Washington (CNN) - Senate Democrats said Wednesday they would sign on to President Obama's proposed five-year spending freeze as they attempt to wrest back headlines from Republicans' dramatic spending cut debate in the House.
"What we've gotten initially from the Republicans in the House is to whack more than a million jobs, and so our agenda is to create jobs, to do something about the debt," said House Majority Leader Harry Reid, D-Nevada.
Reid pledged Democrats would freeze domestic, discretionary spending for the next five years, which the president first proposed in his State of the Union address in January. The White House estimates a freeze would save $400 billion over ten years.
The decision signals that Senate Democrats–particularly liberals who think the president's proposed spending cuts are too deep– appear poised to put aside their differences and work with the White House on its budget plan.
The announcement came as members of the House enter their second day of debate over this year's budget, which Republicans are using to try to slash billions of dollars of spending. Sen. Charles Schumer, D-New York, called those cuts "a roadmap to disaster."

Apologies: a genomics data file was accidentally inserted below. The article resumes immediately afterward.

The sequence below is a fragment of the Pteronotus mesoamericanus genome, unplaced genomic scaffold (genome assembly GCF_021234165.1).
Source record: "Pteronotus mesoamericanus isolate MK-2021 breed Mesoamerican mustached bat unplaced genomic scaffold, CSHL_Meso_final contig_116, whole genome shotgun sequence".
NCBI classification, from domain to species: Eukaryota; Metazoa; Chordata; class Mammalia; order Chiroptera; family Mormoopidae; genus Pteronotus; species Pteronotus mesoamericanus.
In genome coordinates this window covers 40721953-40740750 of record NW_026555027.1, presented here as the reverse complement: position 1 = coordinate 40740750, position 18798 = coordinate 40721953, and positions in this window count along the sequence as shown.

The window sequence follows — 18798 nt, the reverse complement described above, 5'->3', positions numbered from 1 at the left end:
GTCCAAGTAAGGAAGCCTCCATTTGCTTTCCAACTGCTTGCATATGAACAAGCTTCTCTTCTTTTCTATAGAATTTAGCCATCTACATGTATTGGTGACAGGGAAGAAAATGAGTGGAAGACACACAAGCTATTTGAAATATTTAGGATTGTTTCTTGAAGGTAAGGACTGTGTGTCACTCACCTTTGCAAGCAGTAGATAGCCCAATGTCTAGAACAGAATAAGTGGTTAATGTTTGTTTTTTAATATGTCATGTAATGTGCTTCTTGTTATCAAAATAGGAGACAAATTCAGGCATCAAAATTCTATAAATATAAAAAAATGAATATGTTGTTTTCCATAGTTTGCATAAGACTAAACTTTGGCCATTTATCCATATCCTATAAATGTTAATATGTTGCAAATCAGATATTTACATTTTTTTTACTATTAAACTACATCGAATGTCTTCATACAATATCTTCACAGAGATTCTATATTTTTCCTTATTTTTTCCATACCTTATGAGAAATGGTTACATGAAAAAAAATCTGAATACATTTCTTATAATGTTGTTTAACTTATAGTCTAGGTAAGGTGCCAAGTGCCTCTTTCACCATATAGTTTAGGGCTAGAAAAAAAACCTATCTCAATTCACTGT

"Just contrast the difference between our ideas and what the Republicans are doing," Schumer said. "The House Republican spending measures would gut our ability to create jobs."
At their press conference, Senate Democrats spoke about the need to invest in clean energy, infrastructure and education to "win the future" and keep the economy from dipping back into a recession.
Senate Minority Leader Mitch McConnell, R-Kentucky, scoffed at Democrats' planned spending freeze in remarks on the Senate floor.
"We find one party in the House of Representatives making a genuine effort to cut spending and debt, and we find Democrats in the Senate announcing today that they intend to line up behind the President's timid proposal for a partial spending freeze," McConnell said. "In other words, Democrat leaders in Congress intend to join the President in resigning themselves to a future of growing debts and deficits at a time when Americans are demanding cuts instead."